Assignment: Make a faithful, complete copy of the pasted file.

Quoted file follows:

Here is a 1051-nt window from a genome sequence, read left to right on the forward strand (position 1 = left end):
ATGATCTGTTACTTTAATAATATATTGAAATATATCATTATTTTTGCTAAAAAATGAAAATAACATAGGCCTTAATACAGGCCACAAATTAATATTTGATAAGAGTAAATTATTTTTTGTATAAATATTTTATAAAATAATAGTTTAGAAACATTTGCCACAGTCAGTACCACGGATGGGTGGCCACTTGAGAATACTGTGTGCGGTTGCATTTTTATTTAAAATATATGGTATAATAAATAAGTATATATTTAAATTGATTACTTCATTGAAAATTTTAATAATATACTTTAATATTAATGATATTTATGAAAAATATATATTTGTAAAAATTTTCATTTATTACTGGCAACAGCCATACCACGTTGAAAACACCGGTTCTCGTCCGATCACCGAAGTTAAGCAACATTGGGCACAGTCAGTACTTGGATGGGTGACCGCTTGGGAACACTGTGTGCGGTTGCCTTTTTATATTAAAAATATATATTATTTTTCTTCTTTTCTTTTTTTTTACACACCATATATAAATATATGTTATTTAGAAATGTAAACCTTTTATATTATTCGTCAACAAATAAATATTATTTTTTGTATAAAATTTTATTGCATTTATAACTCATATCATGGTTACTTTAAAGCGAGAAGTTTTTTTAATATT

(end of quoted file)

Here is a 1051-nt window from a genome sequence, read left to right on the forward strand (position 1 = left end):
ATGATCTGTTACTTTAATAATATATTGAAATATATCATTATTTTTGCTAAAAAATGAAAATAACATAGGCCTTAATACAGGCCACAAATTAATATTTGATAAGAGTAAATTATTTTTTGTATAAATATTTTATAAAATAATAGTTTAGAAACATTTGCCACAGTCAGTACCACGGATGGGTGGCCACTTGAGAATACTGTGTGCGGTTGCATTTTTATTTAAAATATATGGTATAATAAATAAGTATATATTTAAATTGATTACTTCATTGAAAATTTTAATAATATACTTTAATATTAATGATATTTATGAAAAATATATATTTGTAAAAATTTTCATTTATTACTGGCAACAGCCATACCACGTTGAAAACACCGGTTCTCGTCCGATCACCGAAGTTAAGCAACATTGGGCACAGTCAGTACTTGGATGGGTGACCGCTTGGGAACACTGTGTGCGGTTGCCTTTTTATATTAAAAATATATATTATTTTTCTTCTTTTCTTTTTTTTTACACACCATATATAAATATATGTTATTTAGAAATGTAAACCTTTTATATTATTCGTCAACAAATAAATATTATTTTTTGTATAAAATTTTATTGCATTTATAACTCATATCATGGTTACTTTAAAGCGAGAAGTTTTTTTAATATT